An Ohio vehicle bill of sale is used by residents of Ohio to document a private sale of a motor vehicle. It is not a mandatory document for the registration of sale in all cases and is only applicable in some instances discussed below. The bill of sale template should include the seller’s and buyer’s personal data as well as the information about the vehicle (including make, model, year of manufacturing, VIN#, etc.). The document ends with both parties’ signatures, an indication of the sale price, and the sale date. For cases in which the bill of sale form is required for vehicle’s registration, it should be notarized.
Ohio bill of sale templates – click to get more Ohio-related bill of sale templates that you may need.
When a vehicle is transferred from one person to another one in Ohio, the new owner will need to provide Odometer Disclosure data (form BMV-3724) for the vehicle’s official registration. The registration procedure may be completed in any local BMV Office in Ohio where the owner should appear in person to provide the following documents:
The bill of sale is not mandatory in Ohio, but it is recommended to complete this document for the sake of the seller’s and buyer’s security as this notarized document contains all of the critical transaction-related information. Besides that, the seller should fill in the “assignment of ownership” section of the title form to include the purchase price, date of transfer of ownership, the current mileage of the vehicle, and personal data of the buyer.
The vehicle’s buyer should pay all taxes for the vehicle’s purchase and registration fees within 30 days after the private transaction. Owners may opt for receiving 45-day temporary tags, which can be issued only before the change of the title. Once the Ohio title is given to the new owner by the BMV Office, only permanent Ohio plates can be obtained for the vehicle.
The sales tax is imposed on vehicle transactions both with private sellers and with official dealers. The amount of sales tax to be paid is determined depending on the declared value of the vehicle (that indicated in the bill of sale).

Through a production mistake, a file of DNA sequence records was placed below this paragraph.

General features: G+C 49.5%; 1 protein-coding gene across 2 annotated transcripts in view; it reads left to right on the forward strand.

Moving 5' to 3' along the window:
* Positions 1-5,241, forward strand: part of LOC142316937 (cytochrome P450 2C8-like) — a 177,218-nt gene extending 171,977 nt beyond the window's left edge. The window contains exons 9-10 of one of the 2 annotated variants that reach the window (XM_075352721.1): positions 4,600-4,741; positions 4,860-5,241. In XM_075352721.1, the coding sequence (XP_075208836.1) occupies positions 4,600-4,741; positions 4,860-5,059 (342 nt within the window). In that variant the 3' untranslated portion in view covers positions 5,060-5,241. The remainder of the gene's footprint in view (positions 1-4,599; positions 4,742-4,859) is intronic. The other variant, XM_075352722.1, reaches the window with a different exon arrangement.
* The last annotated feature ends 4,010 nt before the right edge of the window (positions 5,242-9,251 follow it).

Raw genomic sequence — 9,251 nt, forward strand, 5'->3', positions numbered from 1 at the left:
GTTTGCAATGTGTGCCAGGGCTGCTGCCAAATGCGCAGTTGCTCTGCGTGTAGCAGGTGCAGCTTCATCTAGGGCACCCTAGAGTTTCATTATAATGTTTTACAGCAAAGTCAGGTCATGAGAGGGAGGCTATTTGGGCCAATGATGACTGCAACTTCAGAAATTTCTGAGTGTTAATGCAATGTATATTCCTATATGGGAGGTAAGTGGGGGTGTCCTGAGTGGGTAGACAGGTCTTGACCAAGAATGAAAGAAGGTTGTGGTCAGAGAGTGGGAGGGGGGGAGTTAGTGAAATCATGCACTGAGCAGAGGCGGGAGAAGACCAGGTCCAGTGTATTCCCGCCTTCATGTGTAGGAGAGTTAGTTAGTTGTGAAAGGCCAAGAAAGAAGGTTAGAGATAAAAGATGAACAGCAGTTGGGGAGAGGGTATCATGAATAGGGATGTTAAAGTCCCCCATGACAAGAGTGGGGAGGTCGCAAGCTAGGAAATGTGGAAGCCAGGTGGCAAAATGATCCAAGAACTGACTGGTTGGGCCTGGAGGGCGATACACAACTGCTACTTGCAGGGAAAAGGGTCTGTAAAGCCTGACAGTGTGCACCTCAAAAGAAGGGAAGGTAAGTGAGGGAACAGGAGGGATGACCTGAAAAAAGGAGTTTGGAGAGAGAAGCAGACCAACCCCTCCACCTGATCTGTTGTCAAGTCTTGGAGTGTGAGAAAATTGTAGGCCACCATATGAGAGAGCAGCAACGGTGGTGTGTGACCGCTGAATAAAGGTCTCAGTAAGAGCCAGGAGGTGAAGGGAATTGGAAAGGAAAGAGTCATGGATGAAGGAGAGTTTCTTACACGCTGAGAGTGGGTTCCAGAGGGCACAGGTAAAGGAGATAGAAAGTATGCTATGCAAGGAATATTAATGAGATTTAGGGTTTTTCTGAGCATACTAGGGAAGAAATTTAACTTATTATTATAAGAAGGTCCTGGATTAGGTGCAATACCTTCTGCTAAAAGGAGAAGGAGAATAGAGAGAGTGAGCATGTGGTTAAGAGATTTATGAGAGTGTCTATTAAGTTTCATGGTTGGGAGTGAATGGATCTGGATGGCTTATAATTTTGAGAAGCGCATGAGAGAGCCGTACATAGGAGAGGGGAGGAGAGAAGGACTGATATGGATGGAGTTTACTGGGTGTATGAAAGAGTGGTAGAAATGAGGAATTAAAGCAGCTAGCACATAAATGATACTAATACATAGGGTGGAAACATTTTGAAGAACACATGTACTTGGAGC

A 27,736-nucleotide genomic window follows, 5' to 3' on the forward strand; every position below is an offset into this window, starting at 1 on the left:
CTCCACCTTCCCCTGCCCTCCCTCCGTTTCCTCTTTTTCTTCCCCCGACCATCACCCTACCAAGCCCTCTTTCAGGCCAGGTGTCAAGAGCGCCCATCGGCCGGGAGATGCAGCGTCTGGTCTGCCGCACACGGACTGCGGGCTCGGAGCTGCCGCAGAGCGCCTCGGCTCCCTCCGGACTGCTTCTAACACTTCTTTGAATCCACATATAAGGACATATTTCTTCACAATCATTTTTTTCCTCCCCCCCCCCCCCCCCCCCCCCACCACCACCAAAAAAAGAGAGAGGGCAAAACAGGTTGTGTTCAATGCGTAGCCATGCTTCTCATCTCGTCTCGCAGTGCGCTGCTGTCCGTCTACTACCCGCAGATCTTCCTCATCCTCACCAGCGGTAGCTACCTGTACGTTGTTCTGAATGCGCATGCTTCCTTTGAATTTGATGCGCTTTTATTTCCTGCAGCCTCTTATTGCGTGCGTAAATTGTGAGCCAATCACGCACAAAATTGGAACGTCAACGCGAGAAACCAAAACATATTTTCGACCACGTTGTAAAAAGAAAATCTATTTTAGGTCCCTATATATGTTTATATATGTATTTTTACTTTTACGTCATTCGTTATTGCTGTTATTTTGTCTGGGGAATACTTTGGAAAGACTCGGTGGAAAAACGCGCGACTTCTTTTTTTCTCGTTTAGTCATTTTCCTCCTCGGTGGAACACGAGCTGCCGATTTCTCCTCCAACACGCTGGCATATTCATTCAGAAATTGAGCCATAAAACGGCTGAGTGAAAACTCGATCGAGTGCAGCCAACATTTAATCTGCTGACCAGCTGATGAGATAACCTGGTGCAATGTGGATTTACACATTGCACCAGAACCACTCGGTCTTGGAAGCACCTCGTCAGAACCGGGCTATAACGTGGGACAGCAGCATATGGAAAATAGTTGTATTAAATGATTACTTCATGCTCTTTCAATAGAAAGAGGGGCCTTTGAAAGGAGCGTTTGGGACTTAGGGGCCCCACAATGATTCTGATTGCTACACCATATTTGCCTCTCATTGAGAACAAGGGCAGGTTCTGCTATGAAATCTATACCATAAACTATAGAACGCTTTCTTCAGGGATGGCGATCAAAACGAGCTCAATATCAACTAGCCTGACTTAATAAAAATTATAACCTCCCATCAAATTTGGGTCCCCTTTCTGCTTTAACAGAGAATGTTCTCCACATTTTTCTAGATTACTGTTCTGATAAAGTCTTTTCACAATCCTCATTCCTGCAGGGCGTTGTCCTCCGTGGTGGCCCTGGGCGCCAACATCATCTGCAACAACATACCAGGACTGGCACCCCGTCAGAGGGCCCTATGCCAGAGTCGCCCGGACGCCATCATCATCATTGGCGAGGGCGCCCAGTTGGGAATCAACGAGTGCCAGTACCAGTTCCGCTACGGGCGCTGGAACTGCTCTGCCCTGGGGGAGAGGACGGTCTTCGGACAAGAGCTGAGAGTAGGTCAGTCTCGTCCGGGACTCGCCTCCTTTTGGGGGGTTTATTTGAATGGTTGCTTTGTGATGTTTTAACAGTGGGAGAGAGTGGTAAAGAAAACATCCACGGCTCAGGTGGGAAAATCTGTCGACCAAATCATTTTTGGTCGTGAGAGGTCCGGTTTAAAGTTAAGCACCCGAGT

Registration is undertaken in the local deputy registrar license agency personally and cannot be completed by mail.
Down below, you’ll find the guidelines developed by drawing upon the template developed by our team. Nonetheless, it is advisable to consider the standard form when it’s available from your local authorities.
Step 1: Specify when the document is created.
Step 2: Type in the information of both sides (purchaser and seller):
Step 3: Enter the detailed information about the vehicle that you are trying to sell:
Step 4: At this point, you will need to indicate how you’ll get money for the deal.
This step also requires providing the date of the purchase and the full sum decided upon by all parties of the deal. You will have to furthermore indicate the selling method the buyer will use:
Then, indicate how the purchaser is going to pay:
The final thing to complete in this particular part is to choose whether all applicable taxes are included in the purchase price.
Step 5: Go through standard provisions and ensure both sides have an understanding of them.
The “as-is” part indicates that the vehicle owner provides no warranty and is not liable for repairs after the transfer.
Step 6: Sign the document.
The buyer’s signature is usually not necessary. Nonetheless, it’s recommended to get the bill of sale signed by all sides. As an additional precaution, you may have one or two people witness the process and sign the bill of sale.
Step 7: Notarize the form
Notarization is usually not necessary, but it is a decent approach to create one more layer of legal safety to your agreement.
The original document copy should be given to the buyer since they’ll require it to get a title to their newly bought motor vehicle. As a seller, you could either get a copy and keep it or have a pair of identical forms signed and filled out by both sides.